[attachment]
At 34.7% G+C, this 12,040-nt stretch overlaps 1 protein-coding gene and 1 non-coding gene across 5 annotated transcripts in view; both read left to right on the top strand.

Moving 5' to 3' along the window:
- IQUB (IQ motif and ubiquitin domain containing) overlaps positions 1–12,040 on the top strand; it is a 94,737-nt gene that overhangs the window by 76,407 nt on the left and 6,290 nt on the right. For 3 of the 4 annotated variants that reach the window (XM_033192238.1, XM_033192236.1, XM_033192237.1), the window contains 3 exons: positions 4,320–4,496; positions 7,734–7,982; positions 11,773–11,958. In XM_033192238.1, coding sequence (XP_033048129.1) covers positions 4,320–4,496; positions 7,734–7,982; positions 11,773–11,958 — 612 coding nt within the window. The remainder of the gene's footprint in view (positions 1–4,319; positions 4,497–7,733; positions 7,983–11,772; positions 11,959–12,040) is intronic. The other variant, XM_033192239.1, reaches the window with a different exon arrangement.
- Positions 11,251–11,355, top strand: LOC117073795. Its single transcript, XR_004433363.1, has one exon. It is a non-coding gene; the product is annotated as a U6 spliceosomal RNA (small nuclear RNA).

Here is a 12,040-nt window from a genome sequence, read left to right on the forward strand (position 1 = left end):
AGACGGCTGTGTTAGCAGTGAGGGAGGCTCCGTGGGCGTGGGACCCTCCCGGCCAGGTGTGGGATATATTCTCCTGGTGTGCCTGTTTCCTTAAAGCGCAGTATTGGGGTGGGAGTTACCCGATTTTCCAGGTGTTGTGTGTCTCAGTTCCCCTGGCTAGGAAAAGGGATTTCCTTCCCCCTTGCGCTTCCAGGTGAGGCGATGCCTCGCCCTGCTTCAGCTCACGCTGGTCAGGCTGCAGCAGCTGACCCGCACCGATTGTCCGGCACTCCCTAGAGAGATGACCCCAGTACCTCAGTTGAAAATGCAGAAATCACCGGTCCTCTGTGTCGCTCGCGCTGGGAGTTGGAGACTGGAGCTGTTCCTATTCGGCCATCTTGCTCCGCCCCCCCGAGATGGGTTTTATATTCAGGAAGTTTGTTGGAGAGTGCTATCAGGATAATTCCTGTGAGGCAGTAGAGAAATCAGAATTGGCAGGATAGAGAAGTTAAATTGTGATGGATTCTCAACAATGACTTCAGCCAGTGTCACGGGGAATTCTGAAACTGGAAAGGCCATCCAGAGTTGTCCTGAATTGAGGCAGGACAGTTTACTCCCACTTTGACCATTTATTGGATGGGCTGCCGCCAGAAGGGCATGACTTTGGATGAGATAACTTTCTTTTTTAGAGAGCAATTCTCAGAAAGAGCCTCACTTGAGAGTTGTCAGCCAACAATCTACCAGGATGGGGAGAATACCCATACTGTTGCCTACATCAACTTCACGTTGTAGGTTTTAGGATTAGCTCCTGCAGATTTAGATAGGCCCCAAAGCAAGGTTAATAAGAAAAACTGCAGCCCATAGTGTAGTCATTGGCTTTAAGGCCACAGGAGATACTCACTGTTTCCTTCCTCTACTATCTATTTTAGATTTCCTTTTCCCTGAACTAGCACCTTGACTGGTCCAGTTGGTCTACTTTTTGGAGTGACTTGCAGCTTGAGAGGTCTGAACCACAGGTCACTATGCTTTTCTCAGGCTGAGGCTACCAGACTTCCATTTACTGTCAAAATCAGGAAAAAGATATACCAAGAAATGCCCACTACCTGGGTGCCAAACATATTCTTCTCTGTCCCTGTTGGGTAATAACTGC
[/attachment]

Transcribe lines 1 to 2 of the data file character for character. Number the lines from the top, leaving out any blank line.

At 34.7% G+C, this 12,040-nt stretch overlaps 1 protein-coding gene and 1 non-coding gene across 5 annotated transcripts in view; both read left to right on the top strand.

Moving 5' to 3' along the window: